The Court notes that defendant may be able to withstand a higher judgment but this factor alone does not suggest that the settlement is unfair. See Ebbert, 2011 WL 6826121, at *12. After consideration of all Grinnell factors, the Court concludes that the settlement is substantively fair, reasonable and adequate under Rule 23.
C. FLSA Settlement
The standard for approval of an FLSA settlement is lower than for a Rule 23 settlement because it does not implicate the same due process concerns. Willix, at *8. The majority of federal courts have required parties settling claims under the FLSA to obtain court approval. Chavarria v. New York Airport Serv., LLC, 2012 WL 2394797, at *9 (E.D.N.Y. 2012). Here, the FLSA settlement was the result of contested litigation and arm's length negotiations and meets the legal standard for approval.
The settlement notice must fairly apprise prospective members of the class terms, of the proposed settlement and of the options that are open to them. See Cavalieri v. Gen. Elect. Co., 2009 WL 2426001, at *3 (citation omitted). Here, the Court has reviewed the Declaration of Stacy Roe and the exhibits annexed thereto. The Court finds that the Notice fairly and adequately advised the class members of the terms of the settlement and their rights to object or opt out of the settlement. The Notice also informed class members of the date, time and location of the Fairness Hearing.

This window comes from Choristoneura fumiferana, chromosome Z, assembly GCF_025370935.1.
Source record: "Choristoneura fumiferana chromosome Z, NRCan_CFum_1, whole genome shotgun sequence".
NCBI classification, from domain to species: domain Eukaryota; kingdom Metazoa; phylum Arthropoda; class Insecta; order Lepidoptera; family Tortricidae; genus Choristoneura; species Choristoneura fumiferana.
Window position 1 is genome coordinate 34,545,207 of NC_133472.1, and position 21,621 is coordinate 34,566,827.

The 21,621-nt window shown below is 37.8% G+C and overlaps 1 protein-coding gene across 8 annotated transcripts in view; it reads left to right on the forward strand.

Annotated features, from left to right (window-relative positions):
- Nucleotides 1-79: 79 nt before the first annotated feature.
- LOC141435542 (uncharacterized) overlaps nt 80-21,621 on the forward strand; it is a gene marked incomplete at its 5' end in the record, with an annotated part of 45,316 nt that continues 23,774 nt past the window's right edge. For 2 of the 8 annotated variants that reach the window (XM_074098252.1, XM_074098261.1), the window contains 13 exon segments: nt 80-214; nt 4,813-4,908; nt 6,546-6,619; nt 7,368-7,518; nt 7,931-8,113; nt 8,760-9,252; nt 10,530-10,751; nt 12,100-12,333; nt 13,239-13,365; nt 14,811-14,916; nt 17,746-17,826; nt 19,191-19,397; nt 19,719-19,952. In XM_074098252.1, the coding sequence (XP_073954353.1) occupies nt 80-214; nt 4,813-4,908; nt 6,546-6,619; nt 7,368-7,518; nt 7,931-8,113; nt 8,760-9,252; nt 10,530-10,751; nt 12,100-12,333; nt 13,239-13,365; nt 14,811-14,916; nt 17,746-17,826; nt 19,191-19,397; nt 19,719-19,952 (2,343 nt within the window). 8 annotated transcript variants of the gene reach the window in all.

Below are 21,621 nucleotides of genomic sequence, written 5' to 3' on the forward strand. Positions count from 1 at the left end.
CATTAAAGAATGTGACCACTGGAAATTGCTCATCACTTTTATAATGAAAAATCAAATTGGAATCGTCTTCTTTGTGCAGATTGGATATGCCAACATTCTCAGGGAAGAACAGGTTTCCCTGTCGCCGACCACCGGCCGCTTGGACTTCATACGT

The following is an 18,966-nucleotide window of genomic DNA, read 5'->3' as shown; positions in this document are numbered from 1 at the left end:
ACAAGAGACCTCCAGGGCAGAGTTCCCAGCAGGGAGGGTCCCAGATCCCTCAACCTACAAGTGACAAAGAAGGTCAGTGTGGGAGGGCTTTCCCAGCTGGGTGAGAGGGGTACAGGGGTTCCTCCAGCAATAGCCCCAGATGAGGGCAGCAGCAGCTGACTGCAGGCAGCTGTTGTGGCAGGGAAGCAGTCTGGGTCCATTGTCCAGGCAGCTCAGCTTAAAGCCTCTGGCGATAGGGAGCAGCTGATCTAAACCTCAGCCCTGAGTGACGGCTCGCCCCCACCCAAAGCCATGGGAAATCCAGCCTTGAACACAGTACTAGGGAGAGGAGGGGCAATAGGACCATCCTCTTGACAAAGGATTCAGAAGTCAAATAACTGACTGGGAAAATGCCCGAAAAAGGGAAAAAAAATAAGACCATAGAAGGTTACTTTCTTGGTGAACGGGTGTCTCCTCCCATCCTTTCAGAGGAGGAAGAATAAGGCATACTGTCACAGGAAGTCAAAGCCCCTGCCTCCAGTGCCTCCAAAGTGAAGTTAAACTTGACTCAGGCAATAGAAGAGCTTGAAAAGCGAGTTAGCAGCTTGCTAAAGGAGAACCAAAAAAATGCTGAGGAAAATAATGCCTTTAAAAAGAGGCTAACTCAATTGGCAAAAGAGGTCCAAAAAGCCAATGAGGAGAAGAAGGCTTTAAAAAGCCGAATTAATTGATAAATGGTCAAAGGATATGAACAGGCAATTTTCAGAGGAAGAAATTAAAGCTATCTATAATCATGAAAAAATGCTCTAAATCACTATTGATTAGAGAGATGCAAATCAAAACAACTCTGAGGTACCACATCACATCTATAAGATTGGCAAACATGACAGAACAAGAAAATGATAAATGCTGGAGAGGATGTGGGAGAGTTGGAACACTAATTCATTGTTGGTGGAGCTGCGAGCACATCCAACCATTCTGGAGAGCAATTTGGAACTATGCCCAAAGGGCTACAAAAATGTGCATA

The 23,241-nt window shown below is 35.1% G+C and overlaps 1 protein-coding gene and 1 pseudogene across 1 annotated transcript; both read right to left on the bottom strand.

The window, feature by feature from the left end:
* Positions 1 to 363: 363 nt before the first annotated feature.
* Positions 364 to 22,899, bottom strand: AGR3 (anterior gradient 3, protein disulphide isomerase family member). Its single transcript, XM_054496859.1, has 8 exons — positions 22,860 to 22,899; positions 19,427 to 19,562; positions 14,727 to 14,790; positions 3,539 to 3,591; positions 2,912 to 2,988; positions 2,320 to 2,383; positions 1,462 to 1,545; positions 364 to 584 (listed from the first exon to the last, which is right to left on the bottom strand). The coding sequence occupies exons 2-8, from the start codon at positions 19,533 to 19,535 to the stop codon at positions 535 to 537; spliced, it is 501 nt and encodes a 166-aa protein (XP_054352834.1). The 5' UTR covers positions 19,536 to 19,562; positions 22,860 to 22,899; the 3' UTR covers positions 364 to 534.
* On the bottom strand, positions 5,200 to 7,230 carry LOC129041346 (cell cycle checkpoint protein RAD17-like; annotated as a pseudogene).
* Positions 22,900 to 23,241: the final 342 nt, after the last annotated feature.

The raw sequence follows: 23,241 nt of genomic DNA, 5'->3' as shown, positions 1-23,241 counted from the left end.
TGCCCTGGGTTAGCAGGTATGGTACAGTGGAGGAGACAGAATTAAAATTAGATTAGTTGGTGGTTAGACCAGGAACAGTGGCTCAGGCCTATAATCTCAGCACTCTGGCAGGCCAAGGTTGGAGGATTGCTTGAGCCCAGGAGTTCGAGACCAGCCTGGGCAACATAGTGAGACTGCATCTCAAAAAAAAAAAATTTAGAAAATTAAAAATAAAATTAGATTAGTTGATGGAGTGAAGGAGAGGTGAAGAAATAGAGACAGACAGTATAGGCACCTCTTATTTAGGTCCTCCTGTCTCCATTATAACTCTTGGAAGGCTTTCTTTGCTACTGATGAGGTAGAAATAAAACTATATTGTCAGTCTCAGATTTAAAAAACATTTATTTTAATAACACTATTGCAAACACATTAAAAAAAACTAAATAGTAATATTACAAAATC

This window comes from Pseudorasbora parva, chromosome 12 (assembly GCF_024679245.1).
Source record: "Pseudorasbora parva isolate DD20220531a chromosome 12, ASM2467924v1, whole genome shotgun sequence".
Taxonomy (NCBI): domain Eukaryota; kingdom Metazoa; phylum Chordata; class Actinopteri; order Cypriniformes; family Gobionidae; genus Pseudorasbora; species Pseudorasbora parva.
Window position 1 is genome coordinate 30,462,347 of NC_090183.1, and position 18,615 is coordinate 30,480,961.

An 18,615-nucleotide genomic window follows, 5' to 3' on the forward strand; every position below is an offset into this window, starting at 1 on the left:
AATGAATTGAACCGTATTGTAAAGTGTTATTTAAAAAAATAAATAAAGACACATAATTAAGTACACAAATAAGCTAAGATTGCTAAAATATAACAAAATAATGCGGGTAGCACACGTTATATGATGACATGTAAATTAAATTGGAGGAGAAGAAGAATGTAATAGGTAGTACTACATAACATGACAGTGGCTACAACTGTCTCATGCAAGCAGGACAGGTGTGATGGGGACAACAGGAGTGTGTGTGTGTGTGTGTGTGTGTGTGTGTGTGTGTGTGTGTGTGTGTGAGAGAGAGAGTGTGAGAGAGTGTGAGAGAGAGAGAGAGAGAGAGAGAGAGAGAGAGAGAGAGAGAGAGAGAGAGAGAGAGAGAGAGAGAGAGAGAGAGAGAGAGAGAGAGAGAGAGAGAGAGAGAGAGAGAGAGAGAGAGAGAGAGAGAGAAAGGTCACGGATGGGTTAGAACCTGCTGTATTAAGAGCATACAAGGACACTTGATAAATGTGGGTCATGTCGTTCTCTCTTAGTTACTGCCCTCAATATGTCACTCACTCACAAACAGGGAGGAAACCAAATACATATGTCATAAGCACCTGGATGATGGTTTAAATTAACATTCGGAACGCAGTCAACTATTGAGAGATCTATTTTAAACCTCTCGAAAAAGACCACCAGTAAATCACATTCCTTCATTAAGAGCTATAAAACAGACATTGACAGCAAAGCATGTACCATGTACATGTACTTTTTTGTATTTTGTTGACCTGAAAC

The Court finds that the Notice comported with all due process requirements.
E. Attorneys' Fees
On September 13, 2012, the Court appointed Christian Gabroy of the Gabroy Law Office and Leon Greenberg of Leon Greenberg Professional Corporation as counsel for the class.
A district court has broad discretion to determine what constitutes a reasonable award for attorneys' fees. Goldberger v. Integrated Res., Inc., 209 F.3d 43, 47-48 (2d Cir. 2000). Attorneys who create a common fund from which members of a class are compensated are entitled to "a reasonable fee-set by the court-to be taken from the fund" . Id. The Court may award fees using the lodestar method, where the Court multiplies the reasonable hourly rate by the hours expended on the case or award fees based upon a percentage of the common fund. Id. (citing Arbor Hill Concerned Citizens Neighborhood Ass'n v. County of Albany and Albany Bd. Of Elections, 522 F.3d 182, 190 (2d Cir. 2008) ("[t]he reasonable hourly rate is the rate a paying client would be willing to pay . . . bearing in mind that a reasonable paying client wishes to spend the minimum necessary to litigate a case effectively")).
In cases of this nature, the "trend" in this Circuit is to award fair and reasonable fees using the "percentage of recovery method". See McMahon, 2010 WL 2399328, at *7 (collecting cases).